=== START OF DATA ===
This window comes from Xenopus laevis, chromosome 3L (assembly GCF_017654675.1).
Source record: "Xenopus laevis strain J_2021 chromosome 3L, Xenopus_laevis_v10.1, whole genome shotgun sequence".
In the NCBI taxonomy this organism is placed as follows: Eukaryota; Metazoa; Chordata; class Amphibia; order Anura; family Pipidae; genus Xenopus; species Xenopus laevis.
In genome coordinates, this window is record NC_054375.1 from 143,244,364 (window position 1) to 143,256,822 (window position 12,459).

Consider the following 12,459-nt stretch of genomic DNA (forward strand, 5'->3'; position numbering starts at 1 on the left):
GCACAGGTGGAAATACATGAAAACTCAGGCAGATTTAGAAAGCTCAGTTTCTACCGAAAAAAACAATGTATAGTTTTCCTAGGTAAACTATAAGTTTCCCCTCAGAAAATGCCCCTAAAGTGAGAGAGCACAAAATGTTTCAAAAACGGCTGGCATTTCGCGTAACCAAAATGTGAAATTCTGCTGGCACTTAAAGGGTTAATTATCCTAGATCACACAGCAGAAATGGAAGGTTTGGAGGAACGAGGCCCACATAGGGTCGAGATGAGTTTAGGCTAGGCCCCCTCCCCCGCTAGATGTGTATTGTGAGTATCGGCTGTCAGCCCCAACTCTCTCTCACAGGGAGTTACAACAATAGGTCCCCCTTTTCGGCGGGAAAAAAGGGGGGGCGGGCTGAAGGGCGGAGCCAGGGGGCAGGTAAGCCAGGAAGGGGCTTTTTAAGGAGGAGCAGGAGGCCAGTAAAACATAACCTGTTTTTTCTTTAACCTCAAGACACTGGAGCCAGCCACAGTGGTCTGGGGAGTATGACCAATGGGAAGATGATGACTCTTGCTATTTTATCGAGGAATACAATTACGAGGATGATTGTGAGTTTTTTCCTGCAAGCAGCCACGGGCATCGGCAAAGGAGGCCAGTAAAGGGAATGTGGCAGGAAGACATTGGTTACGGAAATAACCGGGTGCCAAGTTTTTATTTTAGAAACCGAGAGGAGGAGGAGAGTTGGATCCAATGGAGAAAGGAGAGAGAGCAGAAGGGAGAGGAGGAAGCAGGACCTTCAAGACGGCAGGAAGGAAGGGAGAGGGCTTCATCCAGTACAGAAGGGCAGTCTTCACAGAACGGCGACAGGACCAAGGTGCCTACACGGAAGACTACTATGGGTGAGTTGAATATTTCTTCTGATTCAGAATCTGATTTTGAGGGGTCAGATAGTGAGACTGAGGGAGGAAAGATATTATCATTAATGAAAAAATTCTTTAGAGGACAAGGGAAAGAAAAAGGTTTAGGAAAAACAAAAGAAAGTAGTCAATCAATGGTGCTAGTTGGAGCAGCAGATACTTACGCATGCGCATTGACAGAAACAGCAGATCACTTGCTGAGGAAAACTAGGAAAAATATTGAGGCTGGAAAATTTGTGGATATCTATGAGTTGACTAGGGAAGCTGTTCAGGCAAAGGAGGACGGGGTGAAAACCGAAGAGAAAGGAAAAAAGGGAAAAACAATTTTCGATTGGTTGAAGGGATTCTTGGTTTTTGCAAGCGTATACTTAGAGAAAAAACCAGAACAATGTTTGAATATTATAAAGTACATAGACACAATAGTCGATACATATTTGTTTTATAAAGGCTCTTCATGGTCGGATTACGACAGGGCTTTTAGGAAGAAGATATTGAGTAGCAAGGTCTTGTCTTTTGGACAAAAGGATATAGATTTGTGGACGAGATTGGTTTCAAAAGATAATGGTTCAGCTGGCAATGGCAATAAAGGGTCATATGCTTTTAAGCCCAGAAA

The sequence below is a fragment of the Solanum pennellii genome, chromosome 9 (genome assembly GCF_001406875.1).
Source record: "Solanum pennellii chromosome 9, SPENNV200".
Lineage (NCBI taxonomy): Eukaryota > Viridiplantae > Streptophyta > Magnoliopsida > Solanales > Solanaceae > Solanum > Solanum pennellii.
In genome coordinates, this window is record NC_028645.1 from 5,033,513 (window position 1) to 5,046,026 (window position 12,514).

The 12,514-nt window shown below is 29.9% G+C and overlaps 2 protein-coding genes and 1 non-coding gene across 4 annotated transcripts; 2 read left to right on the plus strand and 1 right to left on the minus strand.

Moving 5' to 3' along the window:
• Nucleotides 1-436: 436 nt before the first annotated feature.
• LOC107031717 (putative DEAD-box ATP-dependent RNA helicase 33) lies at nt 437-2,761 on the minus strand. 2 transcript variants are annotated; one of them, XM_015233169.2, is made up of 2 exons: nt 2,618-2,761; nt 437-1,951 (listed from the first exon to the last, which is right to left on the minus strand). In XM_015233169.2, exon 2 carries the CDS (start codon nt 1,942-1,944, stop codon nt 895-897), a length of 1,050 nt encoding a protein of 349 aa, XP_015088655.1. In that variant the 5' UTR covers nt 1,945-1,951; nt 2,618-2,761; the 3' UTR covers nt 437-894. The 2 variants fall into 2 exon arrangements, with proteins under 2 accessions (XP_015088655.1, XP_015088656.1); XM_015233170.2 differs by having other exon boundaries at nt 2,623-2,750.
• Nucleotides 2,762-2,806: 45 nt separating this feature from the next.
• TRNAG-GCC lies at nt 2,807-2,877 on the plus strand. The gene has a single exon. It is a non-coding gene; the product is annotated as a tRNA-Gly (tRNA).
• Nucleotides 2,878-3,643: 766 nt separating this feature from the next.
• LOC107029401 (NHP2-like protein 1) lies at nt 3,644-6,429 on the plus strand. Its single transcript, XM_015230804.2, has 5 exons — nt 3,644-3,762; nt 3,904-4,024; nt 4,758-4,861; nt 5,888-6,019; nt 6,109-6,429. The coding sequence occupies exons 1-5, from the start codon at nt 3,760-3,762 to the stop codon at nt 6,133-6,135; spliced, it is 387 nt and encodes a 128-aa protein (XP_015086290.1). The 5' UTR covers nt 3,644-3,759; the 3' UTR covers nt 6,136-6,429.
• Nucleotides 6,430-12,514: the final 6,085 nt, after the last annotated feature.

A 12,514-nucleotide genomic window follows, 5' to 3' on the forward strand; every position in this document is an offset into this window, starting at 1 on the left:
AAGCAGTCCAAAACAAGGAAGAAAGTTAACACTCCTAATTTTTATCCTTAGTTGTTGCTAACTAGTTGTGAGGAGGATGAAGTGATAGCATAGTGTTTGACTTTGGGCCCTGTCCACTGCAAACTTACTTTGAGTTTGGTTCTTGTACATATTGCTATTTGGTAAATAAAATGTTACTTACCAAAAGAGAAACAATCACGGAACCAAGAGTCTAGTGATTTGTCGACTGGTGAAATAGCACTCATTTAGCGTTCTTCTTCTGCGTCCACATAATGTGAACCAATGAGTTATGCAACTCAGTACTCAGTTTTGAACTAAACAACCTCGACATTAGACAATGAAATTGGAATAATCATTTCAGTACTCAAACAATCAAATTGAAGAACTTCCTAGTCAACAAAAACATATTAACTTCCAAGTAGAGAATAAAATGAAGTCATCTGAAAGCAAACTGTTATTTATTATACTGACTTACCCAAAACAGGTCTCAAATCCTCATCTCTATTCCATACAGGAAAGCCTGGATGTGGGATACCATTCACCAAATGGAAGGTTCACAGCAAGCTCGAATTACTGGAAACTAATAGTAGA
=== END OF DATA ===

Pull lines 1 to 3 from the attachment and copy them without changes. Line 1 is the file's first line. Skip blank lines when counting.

This window comes from Xenopus laevis, chromosome 3L (assembly GCF_017654675.1).
Source record: "Xenopus laevis strain J_2021 chromosome 3L, Xenopus_laevis_v10.1, whole genome shotgun sequence".
In the NCBI taxonomy this organism is placed as follows: Eukaryota; Metazoa; Chordata; class Amphibia; order Anura; family Pipidae; genus Xenopus; species Xenopus laevis.